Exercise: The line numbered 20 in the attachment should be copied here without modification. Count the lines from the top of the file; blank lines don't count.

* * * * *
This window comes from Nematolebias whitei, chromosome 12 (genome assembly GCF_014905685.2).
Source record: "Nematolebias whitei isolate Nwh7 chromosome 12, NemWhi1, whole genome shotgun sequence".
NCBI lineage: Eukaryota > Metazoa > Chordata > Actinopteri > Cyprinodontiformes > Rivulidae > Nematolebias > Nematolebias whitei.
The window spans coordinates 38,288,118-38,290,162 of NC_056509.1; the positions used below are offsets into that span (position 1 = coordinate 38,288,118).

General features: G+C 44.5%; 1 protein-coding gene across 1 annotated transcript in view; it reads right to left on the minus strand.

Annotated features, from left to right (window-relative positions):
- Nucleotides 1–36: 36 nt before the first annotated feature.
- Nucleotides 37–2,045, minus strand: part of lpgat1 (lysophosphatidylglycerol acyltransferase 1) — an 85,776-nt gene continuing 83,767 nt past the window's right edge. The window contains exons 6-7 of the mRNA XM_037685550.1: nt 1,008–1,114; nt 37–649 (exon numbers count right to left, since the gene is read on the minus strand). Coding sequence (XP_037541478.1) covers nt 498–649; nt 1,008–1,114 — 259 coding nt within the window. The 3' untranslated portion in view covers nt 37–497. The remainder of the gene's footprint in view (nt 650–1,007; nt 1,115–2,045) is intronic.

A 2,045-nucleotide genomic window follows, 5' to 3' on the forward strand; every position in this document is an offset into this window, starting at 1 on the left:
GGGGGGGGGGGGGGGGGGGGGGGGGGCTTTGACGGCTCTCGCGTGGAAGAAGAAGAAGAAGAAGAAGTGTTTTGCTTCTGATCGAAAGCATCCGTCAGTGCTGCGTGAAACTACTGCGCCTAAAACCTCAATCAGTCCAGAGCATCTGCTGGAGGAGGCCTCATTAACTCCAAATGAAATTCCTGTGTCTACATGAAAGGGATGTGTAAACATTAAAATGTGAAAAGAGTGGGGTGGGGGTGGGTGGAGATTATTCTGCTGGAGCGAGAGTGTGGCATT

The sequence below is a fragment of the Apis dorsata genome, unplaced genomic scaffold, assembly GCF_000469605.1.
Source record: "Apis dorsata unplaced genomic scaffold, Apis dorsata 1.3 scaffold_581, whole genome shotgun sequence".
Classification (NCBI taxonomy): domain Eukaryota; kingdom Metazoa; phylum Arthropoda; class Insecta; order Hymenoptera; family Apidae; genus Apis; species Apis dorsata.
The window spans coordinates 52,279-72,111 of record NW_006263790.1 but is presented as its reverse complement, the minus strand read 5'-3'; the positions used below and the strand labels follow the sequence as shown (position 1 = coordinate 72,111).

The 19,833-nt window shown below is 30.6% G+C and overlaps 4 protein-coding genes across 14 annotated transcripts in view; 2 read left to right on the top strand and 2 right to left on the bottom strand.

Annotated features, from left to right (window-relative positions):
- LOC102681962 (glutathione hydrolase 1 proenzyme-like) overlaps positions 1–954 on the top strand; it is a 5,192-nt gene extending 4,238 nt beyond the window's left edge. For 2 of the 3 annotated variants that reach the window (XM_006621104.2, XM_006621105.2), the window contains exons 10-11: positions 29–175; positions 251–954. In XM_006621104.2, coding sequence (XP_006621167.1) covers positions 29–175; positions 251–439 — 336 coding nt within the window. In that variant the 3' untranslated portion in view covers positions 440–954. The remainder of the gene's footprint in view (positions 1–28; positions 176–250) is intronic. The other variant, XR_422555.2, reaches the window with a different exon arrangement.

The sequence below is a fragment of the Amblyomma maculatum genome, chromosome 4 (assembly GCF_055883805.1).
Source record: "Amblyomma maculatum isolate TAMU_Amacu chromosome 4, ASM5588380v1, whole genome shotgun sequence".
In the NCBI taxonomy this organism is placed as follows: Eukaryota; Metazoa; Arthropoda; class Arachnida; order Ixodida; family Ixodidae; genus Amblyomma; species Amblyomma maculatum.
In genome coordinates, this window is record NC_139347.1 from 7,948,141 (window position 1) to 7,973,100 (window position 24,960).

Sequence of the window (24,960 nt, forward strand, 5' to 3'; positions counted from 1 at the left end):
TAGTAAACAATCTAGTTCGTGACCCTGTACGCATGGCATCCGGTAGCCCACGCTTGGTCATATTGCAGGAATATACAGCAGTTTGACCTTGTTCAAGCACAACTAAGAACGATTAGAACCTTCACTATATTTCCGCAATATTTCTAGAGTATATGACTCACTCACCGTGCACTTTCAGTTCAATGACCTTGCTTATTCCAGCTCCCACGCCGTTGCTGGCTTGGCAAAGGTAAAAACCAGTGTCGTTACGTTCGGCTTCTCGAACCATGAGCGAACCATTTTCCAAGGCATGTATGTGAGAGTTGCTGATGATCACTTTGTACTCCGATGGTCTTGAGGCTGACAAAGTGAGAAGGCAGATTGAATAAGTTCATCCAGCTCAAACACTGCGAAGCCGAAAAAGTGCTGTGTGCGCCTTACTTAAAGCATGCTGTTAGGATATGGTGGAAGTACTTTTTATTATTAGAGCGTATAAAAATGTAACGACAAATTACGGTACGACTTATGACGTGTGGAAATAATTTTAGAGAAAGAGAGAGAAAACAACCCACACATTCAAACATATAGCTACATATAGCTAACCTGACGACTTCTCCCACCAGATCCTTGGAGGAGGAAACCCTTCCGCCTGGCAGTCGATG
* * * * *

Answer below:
In the NCBI taxonomy this organism is placed as follows: Eukaryota; Metazoa; Arthropoda; class Arachnida; order Ixodida; family Ixodidae; genus Amblyomma; species Amblyomma maculatum.